1 piece of chocolate cake
1 ice cream cone
1 slice of Swiss cheese
1 slice of salami
1 piece of cherry pie
1 slice of watermelon
from The Very Hungry Caterpillar
written and illustrated by Eric Carle
World Publishing Company, 1969
(accessed on YouTube 3/27/23, read by the author)
It is fair to say that even though I’ve read about hunger in the United States and elsewhere, even though I educated myself (a little) about food deserts in my own community and try to spread the word about food waste, I’ve never experienced hunger. I am grateful, extremely grateful for that. Even though our quote today is from a classic, The Very Hungry Caterpillar, it is fair to say that the caterpillar was not really hungry either.
People have been hungry in the United States since our beginning as a colonial possession of Great Britain. Whether hard-scrabble Puritans learning to be farmers, or hearty pioneers looking to eke out a living on the prairie while learning about the Native population whose land the pioneers believed was their own, or city-dwellers displaced by gentrification and freeways, hunger has been part of the American landscape.
Beginning in the 1930s, hundreds of thousands of real Americans, like John Steinbeck’s fictional Joad family in The Grapes of Wrath, moved west to look for work. While their poor farming practices over the course of years depleted the soil, a years-long severe drought exacerbated the problem and resulted in the Dust Bowl. Acres and acres of farmland were devastated. Families were in financial ruin.
In an attempt to give people, especially farmers, a leg up during the Great Depression (1929-1939) and the Dust Bowl (~1930-1940) Congress passed the Agricultural Adjustment Act of 1933 as part of the New Deal.
It included crop insurance, training to support sustainable farming practices, and money for people who needed to buy healthy food for their families.
The farm bill, as it is usually referred to, is tweaked and renewed every five or so years. Price controls that allowed farmers to earn a living wage were a major part of the first farm bill. In 1938, the Soil Conservation Act was renewed. According to History of the United States Farm Bill “[f]armers were compensated for planting soil-supporting crops like soybeans and reducing production of crops that contributed to soil erosion.”
Since 1973, the farm bill has included re-authorization of funding for food assistance programs. In 1977, Congress changed eligibility requirements, and in 2008, Food Stamps were renamed the Supplemental Nutrition Assistance Program, SNAP. Less than 2% of our Federal budget is allocated for SNAP and according to the latest statistics from the Center on Budget and Policy Priorities, 12% of our population benefits from SNAP. That’s about 1 in every 8 Americans.
Through the years farm bills have addressed climate change, conservation, and energy use. Discussions of the Agriculture Improvement Act of 2018 are already underway for the 2023 bill.
Besides crop insurance allotments, subsidies for specific crops (grown or not grown), conservation issues, and the amount a farmer can borrow, Congress is discussing nutrition benefits (SNAP, WIC, and the school lunch program).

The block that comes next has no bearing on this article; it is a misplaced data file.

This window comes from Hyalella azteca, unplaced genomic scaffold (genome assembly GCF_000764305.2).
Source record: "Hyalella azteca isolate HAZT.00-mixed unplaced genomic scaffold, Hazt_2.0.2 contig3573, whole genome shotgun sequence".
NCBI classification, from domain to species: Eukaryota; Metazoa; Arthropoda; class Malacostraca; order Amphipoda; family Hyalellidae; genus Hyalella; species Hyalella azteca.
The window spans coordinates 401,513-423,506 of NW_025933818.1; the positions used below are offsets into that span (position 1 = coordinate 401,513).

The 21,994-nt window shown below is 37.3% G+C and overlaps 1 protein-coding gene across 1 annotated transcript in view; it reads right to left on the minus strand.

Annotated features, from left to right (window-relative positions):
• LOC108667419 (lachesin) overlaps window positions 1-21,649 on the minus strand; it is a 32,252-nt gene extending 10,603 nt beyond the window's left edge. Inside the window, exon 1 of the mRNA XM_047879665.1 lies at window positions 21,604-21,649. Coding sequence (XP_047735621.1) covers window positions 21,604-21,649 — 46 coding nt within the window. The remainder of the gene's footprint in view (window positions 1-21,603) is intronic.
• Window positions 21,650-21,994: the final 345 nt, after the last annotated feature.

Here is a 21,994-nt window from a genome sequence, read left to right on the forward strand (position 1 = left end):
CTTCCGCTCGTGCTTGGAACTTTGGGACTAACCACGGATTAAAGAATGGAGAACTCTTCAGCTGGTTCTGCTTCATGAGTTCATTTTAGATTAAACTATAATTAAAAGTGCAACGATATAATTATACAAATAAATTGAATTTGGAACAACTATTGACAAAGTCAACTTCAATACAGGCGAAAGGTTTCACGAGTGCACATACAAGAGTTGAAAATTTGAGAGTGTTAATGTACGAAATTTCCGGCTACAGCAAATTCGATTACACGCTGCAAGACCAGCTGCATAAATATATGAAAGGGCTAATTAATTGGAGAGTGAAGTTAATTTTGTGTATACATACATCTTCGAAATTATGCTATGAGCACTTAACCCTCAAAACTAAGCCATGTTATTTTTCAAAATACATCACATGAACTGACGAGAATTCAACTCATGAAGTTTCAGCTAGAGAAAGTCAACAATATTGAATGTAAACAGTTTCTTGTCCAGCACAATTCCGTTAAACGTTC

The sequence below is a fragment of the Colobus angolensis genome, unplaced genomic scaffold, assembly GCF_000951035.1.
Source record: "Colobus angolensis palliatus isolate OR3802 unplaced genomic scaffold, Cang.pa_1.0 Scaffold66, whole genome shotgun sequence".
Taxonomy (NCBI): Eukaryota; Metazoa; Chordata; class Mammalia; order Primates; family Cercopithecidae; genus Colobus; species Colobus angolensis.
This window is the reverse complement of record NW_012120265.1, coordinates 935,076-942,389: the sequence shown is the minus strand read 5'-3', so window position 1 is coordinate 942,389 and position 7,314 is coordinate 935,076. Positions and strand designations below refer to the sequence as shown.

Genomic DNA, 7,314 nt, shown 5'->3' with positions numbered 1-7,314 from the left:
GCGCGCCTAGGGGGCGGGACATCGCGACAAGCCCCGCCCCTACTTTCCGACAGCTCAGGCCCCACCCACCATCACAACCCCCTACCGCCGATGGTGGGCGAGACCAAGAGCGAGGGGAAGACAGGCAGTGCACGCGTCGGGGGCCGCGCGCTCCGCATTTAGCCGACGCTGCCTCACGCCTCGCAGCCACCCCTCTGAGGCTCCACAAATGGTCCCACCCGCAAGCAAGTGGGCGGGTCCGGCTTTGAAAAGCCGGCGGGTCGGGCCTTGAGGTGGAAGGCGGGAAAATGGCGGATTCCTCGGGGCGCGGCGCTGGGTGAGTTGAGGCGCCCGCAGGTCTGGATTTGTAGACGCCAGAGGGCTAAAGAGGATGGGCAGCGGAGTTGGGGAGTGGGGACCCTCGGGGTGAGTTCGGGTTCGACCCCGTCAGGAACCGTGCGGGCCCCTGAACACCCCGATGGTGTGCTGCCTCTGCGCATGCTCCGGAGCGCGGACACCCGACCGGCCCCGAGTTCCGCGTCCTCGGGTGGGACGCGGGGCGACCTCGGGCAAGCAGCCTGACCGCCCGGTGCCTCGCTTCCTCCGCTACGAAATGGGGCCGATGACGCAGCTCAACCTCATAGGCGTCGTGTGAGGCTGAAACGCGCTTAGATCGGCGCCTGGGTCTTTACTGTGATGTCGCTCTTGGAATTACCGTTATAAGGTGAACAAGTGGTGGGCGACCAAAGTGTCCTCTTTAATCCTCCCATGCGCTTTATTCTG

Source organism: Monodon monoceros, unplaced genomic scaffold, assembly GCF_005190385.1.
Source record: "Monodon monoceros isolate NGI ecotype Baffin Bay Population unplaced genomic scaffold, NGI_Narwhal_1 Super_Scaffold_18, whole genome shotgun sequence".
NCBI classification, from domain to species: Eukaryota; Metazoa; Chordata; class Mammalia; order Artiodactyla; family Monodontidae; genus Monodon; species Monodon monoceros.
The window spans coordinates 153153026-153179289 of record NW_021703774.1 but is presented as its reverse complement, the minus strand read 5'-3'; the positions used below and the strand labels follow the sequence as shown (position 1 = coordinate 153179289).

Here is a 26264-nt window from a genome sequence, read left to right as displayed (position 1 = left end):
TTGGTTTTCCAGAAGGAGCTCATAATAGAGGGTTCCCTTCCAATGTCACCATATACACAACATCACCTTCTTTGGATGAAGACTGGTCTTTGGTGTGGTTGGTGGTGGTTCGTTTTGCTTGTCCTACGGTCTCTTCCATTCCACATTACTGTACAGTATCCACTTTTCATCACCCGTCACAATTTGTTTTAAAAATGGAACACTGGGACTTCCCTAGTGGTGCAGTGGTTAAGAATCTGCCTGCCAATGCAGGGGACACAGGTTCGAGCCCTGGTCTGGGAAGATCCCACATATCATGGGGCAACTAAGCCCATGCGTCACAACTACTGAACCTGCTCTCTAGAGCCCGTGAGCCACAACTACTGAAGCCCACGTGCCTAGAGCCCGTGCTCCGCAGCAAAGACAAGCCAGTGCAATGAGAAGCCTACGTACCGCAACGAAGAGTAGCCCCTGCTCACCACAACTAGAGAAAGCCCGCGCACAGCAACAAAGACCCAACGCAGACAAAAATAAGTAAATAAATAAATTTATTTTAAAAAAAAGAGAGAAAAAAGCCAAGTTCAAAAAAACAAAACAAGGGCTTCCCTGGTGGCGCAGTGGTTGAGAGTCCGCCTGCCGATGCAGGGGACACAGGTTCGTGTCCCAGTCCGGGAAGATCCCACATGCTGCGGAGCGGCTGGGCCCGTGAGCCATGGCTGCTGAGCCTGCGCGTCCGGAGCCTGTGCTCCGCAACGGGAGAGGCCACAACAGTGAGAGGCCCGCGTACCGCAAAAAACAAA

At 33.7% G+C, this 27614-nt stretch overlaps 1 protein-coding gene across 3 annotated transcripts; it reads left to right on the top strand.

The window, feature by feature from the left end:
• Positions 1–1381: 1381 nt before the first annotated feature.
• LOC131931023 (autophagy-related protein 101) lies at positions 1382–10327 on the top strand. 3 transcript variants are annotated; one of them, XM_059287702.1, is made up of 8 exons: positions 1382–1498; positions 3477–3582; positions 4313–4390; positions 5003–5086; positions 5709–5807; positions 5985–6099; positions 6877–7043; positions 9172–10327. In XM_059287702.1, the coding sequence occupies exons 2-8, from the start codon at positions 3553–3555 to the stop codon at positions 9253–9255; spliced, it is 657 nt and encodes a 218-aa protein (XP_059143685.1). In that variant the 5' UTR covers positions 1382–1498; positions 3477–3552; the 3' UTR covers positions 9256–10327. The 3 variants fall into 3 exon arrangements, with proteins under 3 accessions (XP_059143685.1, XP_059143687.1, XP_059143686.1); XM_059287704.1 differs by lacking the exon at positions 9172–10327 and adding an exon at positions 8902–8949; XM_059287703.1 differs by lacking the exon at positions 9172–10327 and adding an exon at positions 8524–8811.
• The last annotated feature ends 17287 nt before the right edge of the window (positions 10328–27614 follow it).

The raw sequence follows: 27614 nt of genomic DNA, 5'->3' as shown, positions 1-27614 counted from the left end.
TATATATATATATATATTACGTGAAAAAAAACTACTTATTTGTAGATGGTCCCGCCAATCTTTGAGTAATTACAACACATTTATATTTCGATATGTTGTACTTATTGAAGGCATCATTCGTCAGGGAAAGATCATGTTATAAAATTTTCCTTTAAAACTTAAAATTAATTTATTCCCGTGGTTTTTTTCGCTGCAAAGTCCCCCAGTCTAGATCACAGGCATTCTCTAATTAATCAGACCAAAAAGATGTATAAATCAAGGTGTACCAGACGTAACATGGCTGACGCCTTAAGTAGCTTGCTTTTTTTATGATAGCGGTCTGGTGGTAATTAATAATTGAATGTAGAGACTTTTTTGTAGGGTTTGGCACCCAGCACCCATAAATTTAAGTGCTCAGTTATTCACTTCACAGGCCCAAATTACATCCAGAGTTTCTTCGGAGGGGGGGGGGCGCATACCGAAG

Also part of the bill are rural development, foreign trade, energy, forestry, and research.
In the 2023 discussion, Nutrition programs will again account for about 85% of the farm bill. Eligibility depends on the amount of money people in the household earn (or don’t), how many people live in the home, if anyone is disabled … The form is long, but if the past is a predictor of the future, SNAP will provide on average, $6.00/per day per person. That’s not much, especially when healthy food is more expensive and harder to find in some urban neighborhoods and in rural areas, too.
The question the farm bill committee members must address and answer is how to meet the needs of so many varied constituents. Because the Nutrition portion is such a large percentage of the total package, and because it is used by people who can’t afford food, especially nutritious food in their times of difficulty, it has become the object of debate, sometimes intense debate.
The farm bill was passed to ensure a safe and abundant food supply, to help feed the hungry, invigorate rural communities, and help farmers take care of the environment as they provide food, feed, fuel, and fiber to the United States and the world.
If you want more details, here's a great article from the Farm Bureau.
Hearings on the 2023 farm bill have already begun.
It’s a tricky balance to be sure, especially in this time of deep partisan divides, to create policy that is fair to hungry babies, folks trying to save their family farms, and the taxpayers funding it all.
You can write or call members of the Senate Committee on Agriculture, Nutrition, and Forestry and members of the House Committee on Agriculture.
Elizabeth Berg did not disappoint with her book Earth's the Right Place for Love (Random House, 2023). I learned Arthur Truluv’s backstory and in the reading, learned something about how to be kind. Just like we all thought, it’s a combination of how we are and our reactions to everything (good and bad and challenging) we experience. Thank you Ms. Berg!
-—be curious! (and generous)